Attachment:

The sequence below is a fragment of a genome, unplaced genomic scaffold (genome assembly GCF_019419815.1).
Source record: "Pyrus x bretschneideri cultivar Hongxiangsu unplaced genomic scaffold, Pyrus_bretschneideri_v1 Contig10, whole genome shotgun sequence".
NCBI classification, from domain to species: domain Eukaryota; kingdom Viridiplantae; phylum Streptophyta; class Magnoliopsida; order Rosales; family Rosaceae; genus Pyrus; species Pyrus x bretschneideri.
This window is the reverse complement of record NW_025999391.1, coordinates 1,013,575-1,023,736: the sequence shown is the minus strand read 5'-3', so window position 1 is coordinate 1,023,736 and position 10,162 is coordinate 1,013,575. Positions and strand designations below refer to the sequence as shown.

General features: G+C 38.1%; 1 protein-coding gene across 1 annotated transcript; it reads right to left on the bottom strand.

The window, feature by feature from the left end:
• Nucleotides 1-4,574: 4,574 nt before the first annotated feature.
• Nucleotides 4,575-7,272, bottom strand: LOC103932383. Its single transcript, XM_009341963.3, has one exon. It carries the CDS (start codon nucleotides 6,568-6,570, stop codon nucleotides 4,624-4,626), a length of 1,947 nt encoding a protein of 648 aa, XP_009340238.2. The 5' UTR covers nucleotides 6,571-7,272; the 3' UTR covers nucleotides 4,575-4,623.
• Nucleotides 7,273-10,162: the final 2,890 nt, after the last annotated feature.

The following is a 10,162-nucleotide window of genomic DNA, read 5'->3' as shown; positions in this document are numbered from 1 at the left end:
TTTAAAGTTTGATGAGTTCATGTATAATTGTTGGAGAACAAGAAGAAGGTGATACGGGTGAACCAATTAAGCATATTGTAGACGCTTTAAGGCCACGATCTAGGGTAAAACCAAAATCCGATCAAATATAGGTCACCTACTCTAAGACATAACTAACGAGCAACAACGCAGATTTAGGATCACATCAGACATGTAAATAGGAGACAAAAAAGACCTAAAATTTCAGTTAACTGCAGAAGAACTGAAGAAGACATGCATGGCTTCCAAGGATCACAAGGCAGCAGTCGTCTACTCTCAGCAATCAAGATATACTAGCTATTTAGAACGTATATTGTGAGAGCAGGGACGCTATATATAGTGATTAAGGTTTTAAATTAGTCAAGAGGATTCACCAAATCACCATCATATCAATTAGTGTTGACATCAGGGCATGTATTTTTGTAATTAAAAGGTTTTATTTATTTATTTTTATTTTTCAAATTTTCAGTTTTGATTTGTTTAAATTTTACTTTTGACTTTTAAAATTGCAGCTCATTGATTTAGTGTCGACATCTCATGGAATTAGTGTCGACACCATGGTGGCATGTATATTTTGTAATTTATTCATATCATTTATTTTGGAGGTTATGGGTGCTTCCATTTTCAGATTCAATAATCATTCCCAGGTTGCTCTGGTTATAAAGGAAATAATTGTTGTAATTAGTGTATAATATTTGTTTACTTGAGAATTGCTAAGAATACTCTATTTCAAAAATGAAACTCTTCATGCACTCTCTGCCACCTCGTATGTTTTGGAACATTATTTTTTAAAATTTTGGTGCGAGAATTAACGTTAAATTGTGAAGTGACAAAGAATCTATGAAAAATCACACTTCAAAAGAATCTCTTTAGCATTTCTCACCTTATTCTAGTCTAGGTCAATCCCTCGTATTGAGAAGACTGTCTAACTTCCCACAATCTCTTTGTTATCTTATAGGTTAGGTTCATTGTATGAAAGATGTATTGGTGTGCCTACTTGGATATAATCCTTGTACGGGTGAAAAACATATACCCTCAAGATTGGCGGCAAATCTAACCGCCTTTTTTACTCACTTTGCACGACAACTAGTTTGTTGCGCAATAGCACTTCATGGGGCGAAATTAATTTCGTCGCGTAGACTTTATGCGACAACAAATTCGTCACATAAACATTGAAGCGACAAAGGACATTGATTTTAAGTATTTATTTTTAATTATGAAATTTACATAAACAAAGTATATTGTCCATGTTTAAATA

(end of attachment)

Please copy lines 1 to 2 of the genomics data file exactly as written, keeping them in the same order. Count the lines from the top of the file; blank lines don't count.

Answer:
The sequence below is a fragment of a genome, unplaced genomic scaffold (genome assembly GCF_019419815.1).
Source record: "Pyrus x bretschneideri cultivar Hongxiangsu unplaced genomic scaffold, Pyrus_bretschneideri_v1 Contig10, whole genome shotgun sequence".